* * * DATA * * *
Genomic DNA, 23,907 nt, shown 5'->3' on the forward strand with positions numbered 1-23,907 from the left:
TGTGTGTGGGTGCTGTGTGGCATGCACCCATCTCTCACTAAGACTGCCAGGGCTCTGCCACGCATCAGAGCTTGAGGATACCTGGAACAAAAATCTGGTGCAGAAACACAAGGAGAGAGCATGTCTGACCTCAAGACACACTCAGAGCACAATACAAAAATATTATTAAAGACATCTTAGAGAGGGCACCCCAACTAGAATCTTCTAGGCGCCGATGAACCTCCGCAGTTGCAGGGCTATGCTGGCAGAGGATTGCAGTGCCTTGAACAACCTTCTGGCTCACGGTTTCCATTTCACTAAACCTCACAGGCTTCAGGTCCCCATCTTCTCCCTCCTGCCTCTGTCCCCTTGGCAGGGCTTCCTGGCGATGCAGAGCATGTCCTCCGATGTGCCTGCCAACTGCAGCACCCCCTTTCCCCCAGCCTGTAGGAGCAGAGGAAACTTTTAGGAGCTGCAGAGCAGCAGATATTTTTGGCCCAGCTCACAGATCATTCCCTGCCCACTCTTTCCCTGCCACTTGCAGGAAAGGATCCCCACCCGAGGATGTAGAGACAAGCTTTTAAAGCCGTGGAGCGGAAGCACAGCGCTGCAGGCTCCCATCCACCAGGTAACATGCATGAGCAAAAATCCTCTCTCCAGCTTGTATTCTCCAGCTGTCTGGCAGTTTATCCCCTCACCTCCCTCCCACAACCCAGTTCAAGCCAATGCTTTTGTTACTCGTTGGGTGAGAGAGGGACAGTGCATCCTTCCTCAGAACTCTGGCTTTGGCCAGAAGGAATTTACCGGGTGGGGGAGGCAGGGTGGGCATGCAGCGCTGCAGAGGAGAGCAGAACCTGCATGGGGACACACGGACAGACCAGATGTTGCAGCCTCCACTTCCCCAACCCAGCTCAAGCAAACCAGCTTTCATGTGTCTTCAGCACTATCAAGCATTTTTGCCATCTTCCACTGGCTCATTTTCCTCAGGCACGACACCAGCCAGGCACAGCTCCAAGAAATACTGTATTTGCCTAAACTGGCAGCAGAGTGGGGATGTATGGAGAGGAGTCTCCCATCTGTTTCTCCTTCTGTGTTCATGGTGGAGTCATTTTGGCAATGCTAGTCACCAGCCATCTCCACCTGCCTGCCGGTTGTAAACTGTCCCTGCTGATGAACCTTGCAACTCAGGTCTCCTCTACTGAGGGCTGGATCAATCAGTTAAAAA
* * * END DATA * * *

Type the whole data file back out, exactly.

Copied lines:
Genomic DNA, 23,907 nt, shown 5'->3' on the forward strand with positions numbered 1-23,907 from the left:
TGTGTGTGGGTGCTGTGTGGCATGCACCCATCTCTCACTAAGACTGCCAGGGCTCTGCCACGCATCAGAGCTTGAGGATACCTGGAACAAAAATCTGGTGCAGAAACACAAGGAGAGAGCATGTCTGACCTCAAGACACACTCAGAGCACAATACAAAAATATTATTAAAGACATCTTAGAGAGGGCACCCCAACTAGAATCTTCTAGGCGCCGATGAACCTCCGCAGTTGCAGGGCTATGCTGGCAGAGGATTGCAGTGCCTTGAACAACCTTCTGGCTCACGGTTTCCATTTCACTAAACCTCACAGGCTTCAGGTCCCCATCTTCTCCCTCCTGCCTCTGTCCCCTTGGCAGGGCTTCCTGGCGATGCAGAGCATGTCCTCCGATGTGCCTGCCAACTGCAGCACCCCCTTTCCCCCAGCCTGTAGGAGCAGAGGAAACTTTTAGGAGCTGCAGAGCAGCAGATATTTTTGGCCCAGCTCACAGATCATTCCCTGCCCACTCTTTCCCTGCCACTTGCAGGAAAGGATCCCCACCCGAGGATGTAGAGACAAGCTTTTAAAGCCGTGGAGCGGAAGCACAGCGCTGCAGGCTCCCATCCACCAGGTAACATGCATGAGCAAAAATCCTCTCTCCAGCTTGTATTCTCCAGCTGTCTGGCAGTTTATCCCCTCACCTCCCTCCCACAACCCAGTTCAAGCCAATGCTTTTGTTACTCGTTGGGTGAGAGAGGGACAGTGCATCCTTCCTCAGAACTCTGGCTTTGGCCAGAAGGAATTTACCGGGTGGGGGAGGCAGGGTGGGCATGCAGCGCTGCAGAGGAGAGCAGAACCTGCATGGGGACACACGGACAGACCAGATGTTGCAGCCTCCACTTCCCCAACCCAGCTCAAGCAAACCAGCTTTCATGTGTCTTCAGCACTATCAAGCATTTTTGCCATCTTCCACTGGCTCATTTTCCTCAGGCACGACACCAGCCAGGCACAGCTCCAAGAAATACTGTATTTGCCTAAACTGGCAGCAGAGTGGGGATGTATGGAGAGGAGTCTCCCATCTGTTTCTCCTTCTGTGTTCATGGTGGAGTCATTTTGGCAATGCTAGTCACCAGCCATCTCCACCTGCCTGCCGGTTGTAAACTGTCCCTGCTGATGAACCTTGCAACTCAGGTCTCCTCTACTGAGGGCTGGATCAATCAGTTAAAAA